The Obama administration on Monday offered a raft of incentives for private investors to help rid banks of up to $1 trillion in toxic assets that have plunged the world economy into crisis.

U.S. stock prices shot up, led by bank shares, as Washington ended weeks of speculation about details of its attack on the heart of the credit crisis, offering generous government financing to underpin the public-private plan.

The U.S. Treasury said it will launch the program with $75 billion to $100 billion from existing financial rescue funds with the aim of thawing the frozen market for mortgage-backed securities and other hard-to-sell assets.

President Barack Obama said the plan was critical to a U.S. economic recovery, but added, We still have a long way to go and we have a lot of work to do.

The plan is being launched in a volatile environment, with lawmakers furious about big bonus payments to executives at bailout recipient American International Group.

In an effort to spur investor participation, U.S. Treasury Secretary Timothy Geithner said private partners in the effort to revive credit markets will not face the tough executive pay restrictions that apply to recipients of government bailouts.

Public fury over the AIG bonuses led Congress to try to claw the payments bank and has made some investors wary of partnering with the government. But some of the world's most powerful investors said the plan could work.

Leading U.S. share indexes, which recently scraped 12-year lows, jumped nearly 6 percent, helped further by upbeat data on the housing market.

Analysts cautioned, however, that success will depend upon whether banks are prepared to sell assets cheaply or want to wait in the hope they can get a better price when the economy eventually recovers.


Nobel Prize-winning economist and New York Times columnist Paul Krugman slammed Geithner's plan.

In his Monday column, Krugman said it was a rehash of a cash-for-trash proposal the Bush administration floated last fall. He said the incentives meant investors could profit if asset values increase, but walk away if they fall.

Republicans on Capitol Hill also expressed concern over the rich incentives offered by the government, which could end up providing more than 90 percent of the funds to buy the assets.

The plan seems to offer little incentive for private investors to participate unless the subsidy is made so rich that it comes at the expense of the taxpayer, said Representative Eric Cantor of Virginia, a member of the House of Representatives Republican leadership.

Geithner, who sent markets plunging on February 10 by releasing only a bare-bones outline of the plan, defended it as necessary to get the private sector involved in cleaning up the banking mess and limiting the cost to taxpayers.

The great risk that we face now is that after a long period of irresponsibility and excessive risk-taking, that the system will not take enough risk now, he told reporters in a briefing.

Investors will set the price for toxic assets through the degree of interest they show in buying them, sparing the government from having to make that decision, Geithner said.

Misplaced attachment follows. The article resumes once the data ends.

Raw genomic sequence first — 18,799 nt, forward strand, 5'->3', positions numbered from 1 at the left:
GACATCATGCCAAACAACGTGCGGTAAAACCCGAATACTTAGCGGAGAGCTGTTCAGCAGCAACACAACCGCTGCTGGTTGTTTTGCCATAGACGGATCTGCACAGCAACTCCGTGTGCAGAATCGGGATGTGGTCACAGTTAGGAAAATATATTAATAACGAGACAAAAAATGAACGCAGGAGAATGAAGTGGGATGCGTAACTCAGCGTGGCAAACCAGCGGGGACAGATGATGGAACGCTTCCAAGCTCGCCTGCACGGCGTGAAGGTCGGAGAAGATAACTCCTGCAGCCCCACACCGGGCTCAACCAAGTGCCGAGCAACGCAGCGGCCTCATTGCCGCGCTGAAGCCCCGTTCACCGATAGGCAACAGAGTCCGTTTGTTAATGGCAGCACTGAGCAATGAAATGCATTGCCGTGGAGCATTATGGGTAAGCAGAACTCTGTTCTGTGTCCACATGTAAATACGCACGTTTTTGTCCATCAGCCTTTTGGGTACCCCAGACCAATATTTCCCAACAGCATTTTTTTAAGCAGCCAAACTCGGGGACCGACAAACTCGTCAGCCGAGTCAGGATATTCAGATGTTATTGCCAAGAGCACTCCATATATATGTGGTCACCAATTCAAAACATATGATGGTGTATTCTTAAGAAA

One government aim is to get a market mechanism working to restart markets for securities not currently trading and, in the process, tamp down investor fears that some form of bank nationalization might have to be considered in the future.


As well as the initial financing from the Treasury and private investors, the Federal Deposit Insurance Corp (FDIC) -- a U.S. banking regulator -- and the Federal Reserve will be tapped to offer further financing.

Under one part of the plan focused on bad loans, the Treasury will provide up to 80 percent of initial capital alongside investment by private funds. The FDIC would then offer debt financing for up to six times the pooled amount.

A separate component, aimed at toxic securities, will have the Federal Reserve broaden its Term Asset-Backed Securities Loan Facility, or TALF. That $200 billion program will be bumped up to $1 trillion and will begin accepting older mortgage-related and other securities as loan collateral.

In addition, the Treasury will approve up to five investment managers and match their money one-for-one. It will then offer debt financing for 50 percent of the combined capital pool to buy securities banks want to unload. For details of the plan, see [ID:nN23195140]

Geithner believes the plan will help set prices for poorly performing debt left over from the U.S. housing market bust, while involving the market to avoid the risk taxpayers will overpay.

His own future is partly at stake. Geithner has come under harsh scrutiny over whether he could have stopped the AIG bonuses, and some lawmakers have called for his resignation.

Two major U.S. money managers, BlackRock and PIMCO, expressed interest in participating in the toxic-assets plan, which could produce big profits.

From PIMCO's perspective, we are intrigued by the potential double-digit returns as well as the opportunity to share them with not only clients but the American taxpayer, Bill Gross, PIMCO's co-chief investment officer, told Reuters in an interview.

Geithner said there was enough money in a $700 billion financial bailout fund approved last fall to get the program started. He added that it was too soon to say whether he would need to go back to Congress to ask for more.

(Additional reporting by Jennifer Ablan; Editing by Jonathan Oatis)